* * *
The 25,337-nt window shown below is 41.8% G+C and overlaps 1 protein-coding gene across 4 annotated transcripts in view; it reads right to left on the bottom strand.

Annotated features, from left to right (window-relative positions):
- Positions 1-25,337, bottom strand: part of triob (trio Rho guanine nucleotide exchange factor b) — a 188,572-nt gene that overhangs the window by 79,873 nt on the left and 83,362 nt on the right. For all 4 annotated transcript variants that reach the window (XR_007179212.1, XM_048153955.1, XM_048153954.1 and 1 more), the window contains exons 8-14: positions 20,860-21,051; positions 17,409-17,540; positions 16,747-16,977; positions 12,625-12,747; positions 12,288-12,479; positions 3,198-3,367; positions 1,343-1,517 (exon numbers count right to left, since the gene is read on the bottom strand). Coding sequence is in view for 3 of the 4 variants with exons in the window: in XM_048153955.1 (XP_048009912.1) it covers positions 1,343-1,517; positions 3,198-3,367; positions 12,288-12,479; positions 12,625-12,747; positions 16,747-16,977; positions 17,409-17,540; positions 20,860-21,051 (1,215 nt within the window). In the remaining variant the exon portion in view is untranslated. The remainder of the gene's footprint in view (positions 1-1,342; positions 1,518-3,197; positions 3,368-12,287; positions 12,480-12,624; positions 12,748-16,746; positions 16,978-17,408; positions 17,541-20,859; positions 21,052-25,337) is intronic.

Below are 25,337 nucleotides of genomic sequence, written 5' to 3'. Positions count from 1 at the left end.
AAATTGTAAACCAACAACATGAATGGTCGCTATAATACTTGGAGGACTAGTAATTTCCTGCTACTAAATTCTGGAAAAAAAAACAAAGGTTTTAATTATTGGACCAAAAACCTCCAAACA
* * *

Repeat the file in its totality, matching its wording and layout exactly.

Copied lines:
The 25,337-nt window shown below is 41.8% G+C and overlaps 1 protein-coding gene across 4 annotated transcripts in view; it reads right to left on the bottom strand.

Annotated features, from left to right (window-relative positions):
- Positions 1-25,337, bottom strand: part of triob (trio Rho guanine nucleotide exchange factor b) — a 188,572-nt gene that overhangs the window by 79,873 nt on the left and 83,362 nt on the right. For all 4 annotated transcript variants that reach the window (XR_007179212.1, XM_048153955.1, XM_048153954.1 and 1 more), the window contains exons 8-14: positions 20,860-21,051; positions 17,409-17,540; positions 16,747-16,977; positions 12,625-12,747; positions 12,288-12,479; positions 3,198-3,367; positions 1,343-1,517 (exon numbers count right to left, since the gene is read on the bottom strand). Coding sequence is in view for 3 of the 4 variants with exons in the window: in XM_048153955.1 (XP_048009912.1) it covers positions 1,343-1,517; positions 3,198-3,367; positions 12,288-12,479; positions 12,625-12,747; positions 16,747-16,977; positions 17,409-17,540; positions 20,860-21,051 (1,215 nt within the window). In the remaining variant the exon portion in view is untranslated. The remainder of the gene's footprint in view (positions 1-1,342; positions 1,518-3,197; positions 3,368-12,287; positions 12,480-12,624; positions 12,748-16,746; positions 16,978-17,408; positions 17,541-20,859; positions 21,052-25,337) is intronic.

Below are 25,337 nucleotides of genomic sequence, written 5' to 3'. Positions count from 1 at the left end.
AAATTGTAAACCAACAACATGAATGGTCGCTATAATACTTGGAGGACTAGTAATTTCCTGCTACTAAATTCTGGAAAAAAAAACAAAGGTTTTAATTATTGGACCAAAAACCTCCAAACA